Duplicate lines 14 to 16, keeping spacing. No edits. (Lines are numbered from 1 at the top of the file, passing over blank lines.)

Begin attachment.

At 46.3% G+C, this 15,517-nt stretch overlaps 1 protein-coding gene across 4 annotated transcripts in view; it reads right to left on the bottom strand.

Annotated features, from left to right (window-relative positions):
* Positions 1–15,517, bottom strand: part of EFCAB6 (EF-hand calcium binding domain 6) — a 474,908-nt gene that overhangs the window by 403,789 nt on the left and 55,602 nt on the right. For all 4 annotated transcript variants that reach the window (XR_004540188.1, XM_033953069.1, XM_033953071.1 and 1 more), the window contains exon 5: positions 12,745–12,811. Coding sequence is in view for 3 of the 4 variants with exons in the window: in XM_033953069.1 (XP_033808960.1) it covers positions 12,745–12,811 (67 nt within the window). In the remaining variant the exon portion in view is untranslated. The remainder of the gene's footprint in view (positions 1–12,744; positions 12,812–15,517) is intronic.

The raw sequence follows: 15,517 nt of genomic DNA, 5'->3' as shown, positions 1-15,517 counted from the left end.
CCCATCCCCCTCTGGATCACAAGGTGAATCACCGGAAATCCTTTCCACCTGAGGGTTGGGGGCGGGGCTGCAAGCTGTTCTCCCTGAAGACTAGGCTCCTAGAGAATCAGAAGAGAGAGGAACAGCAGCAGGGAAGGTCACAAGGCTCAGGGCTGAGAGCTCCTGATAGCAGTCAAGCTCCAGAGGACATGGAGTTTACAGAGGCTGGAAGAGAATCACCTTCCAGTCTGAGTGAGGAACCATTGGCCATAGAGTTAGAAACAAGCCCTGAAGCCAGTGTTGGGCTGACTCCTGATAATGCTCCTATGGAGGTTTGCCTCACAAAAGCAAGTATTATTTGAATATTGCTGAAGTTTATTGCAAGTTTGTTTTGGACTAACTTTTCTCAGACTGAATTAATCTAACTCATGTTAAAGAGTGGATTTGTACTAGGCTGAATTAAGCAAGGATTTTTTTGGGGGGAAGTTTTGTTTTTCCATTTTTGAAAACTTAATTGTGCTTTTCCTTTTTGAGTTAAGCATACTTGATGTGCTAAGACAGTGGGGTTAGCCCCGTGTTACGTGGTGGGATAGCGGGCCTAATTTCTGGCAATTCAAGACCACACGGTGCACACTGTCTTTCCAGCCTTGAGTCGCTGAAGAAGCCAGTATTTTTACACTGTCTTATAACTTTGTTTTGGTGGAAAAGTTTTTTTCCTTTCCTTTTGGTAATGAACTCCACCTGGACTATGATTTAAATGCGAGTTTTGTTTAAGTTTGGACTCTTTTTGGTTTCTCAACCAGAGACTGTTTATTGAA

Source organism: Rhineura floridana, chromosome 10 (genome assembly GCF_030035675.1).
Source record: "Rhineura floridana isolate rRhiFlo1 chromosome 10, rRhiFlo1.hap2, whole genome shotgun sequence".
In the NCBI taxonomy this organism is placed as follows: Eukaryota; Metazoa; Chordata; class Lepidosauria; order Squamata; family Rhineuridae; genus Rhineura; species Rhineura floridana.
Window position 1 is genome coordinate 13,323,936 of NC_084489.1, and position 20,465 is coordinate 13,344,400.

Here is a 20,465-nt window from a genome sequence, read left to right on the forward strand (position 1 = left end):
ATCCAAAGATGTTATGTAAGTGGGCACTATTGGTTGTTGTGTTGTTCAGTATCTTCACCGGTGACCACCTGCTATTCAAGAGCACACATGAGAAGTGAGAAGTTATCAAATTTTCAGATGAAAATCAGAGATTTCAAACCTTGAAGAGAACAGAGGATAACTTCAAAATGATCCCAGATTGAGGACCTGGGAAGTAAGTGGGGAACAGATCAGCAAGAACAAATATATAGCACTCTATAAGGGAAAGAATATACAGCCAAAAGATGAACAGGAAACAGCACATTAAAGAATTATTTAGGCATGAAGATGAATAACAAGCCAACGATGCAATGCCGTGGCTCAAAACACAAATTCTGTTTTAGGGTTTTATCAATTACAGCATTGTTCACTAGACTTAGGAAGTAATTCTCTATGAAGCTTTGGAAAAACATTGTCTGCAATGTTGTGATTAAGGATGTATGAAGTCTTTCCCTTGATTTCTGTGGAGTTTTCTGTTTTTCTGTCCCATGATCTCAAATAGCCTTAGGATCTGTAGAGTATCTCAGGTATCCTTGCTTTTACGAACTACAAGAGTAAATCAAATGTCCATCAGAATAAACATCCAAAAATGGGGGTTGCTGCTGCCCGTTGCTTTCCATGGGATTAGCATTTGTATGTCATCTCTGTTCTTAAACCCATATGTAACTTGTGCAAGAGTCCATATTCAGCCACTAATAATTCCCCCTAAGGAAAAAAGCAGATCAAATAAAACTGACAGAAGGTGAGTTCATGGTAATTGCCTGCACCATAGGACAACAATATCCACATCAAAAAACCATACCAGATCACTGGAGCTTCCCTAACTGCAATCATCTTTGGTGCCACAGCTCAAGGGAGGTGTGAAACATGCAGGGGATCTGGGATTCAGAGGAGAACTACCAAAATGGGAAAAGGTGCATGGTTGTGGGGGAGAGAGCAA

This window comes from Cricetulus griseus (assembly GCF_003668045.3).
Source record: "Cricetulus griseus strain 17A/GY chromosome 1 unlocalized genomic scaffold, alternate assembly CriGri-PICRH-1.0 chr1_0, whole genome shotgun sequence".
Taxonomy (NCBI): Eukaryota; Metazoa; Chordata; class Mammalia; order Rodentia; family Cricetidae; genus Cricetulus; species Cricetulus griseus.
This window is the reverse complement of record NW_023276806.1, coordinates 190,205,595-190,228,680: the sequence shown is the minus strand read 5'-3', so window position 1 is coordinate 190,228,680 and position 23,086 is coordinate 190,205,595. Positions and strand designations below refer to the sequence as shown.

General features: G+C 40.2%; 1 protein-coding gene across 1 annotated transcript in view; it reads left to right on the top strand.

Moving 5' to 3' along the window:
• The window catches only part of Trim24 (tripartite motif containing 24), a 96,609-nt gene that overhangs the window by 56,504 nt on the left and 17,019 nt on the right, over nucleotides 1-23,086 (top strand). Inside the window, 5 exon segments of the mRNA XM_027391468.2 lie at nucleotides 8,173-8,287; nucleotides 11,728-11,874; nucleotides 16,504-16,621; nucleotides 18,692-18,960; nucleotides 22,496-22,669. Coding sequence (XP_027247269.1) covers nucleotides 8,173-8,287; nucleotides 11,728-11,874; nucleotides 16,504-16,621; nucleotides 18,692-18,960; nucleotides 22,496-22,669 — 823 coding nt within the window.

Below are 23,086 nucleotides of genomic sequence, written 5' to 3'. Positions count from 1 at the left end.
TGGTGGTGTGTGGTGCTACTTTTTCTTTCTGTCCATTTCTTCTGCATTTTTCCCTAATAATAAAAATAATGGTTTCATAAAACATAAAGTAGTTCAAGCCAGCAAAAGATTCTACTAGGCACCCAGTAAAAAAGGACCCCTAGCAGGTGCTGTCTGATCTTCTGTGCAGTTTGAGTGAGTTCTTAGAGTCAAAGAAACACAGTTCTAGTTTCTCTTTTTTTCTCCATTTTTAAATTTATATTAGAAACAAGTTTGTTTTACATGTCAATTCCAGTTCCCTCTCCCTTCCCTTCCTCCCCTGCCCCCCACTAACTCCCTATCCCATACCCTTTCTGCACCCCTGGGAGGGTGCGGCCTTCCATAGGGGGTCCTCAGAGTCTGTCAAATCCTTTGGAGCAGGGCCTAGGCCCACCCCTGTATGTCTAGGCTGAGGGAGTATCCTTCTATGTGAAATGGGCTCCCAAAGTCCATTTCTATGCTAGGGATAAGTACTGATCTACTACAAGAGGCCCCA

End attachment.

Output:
Taxonomy (NCBI): Eukaryota; Metazoa; Chordata; class Mammalia; order Rodentia; family Cricetidae; genus Cricetulus; species Cricetulus griseus.
This window is the reverse complement of record NW_023276806.1, coordinates 190,205,595-190,228,680: the sequence shown is the minus strand read 5'-3', so window position 1 is coordinate 190,228,680 and position 23,086 is coordinate 190,205,595. Positions and strand designations below refer to the sequence as shown.

General features: G+C 40.2%; 1 protein-coding gene across 1 annotated transcript in view; it reads left to right on the top strand.